We also have a number of opportunities for your child to grow as a leader with our YMCA Black Achievers and Youth Achievers Programs, our Metro Youth Advocates Program and our Teen Leaders Clubs. Learn more about our Youth Development Programs now.

Healthy Living: In addition to our workout equipment, we offer a number of group exercise classes, ranging from Aqua Fitness to Yoga to Pilates, many of which are FREE for members! Our Boot Camps and TRX classes are excellent ways to add some variety to your workout. Looking for something more personalized? Set up a complimentary Wellness Appointment with one of our wellness coaches, or sign up for a session with one of our personal trainers.

Being healthy is more than just working out; it’s about developing healthy lifestyles. We have Nutritional Counseling, and programs like the YMCA Weight Loss Challenge, the YMCA’s Diabetes Prevention Program and the LIVESTRONG® Cancer Survivor Program to help you on your path to a healthier life. Find out more about our Healthy Living offerings.

Social Responsibility: At the Y, strengthening community is our cause. Whether through services we provide for youth and families in crisis with our Safe Place Program, our Adult Day Health Center,  the Chestnut Street Family YMCA Transitional Shelter, our involvement with the ESL Newcomer Academy, our community advocacy and more, we are always looking to provide support to our neighbors. Learn more about our dedication to Social Responsibility.

We invite you to become part of our cause today!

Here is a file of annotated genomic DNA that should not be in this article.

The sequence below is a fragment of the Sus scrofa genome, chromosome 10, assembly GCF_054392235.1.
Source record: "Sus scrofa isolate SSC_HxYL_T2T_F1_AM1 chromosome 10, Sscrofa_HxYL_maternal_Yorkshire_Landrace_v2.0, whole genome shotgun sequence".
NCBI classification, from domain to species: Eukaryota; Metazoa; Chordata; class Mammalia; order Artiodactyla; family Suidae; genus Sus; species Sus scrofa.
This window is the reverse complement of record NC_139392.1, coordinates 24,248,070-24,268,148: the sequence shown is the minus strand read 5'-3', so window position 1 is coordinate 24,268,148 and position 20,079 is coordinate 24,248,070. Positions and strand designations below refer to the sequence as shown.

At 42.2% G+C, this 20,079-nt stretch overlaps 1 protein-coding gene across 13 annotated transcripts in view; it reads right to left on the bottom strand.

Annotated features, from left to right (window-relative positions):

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Don’t let life be the pits!

Rainbow mud. That’s how I would describe my appearance on Sunday morning after a few friends and I, along with 7500 other people, completed The Color Run 5k downtown. Now, this wasn’t so much a race as it was a colorful street party. For those of you who haven’t heard of The Color Run, the gist of it is that you start the run wearing a clean white shirt, and along the course, you get gently pummeled with colored powder; at the end, you look like something out of Willy Wonka.

I can say with total certainty that I’ve never had so much fun in a race! Our team–for PEACH’s sake–had one objective: get as colorful as possible. To accomplish this, we rolled around in color that had fallen to the ground at each station. STOP. DROP. ROLL. COLOR. It just goes to show, getting exercise and being active doesn’t have to be a drag. While this certainly wasn’t an intense cardio work-out, jogging and laughing at the same time with friends make for very fun physical activity.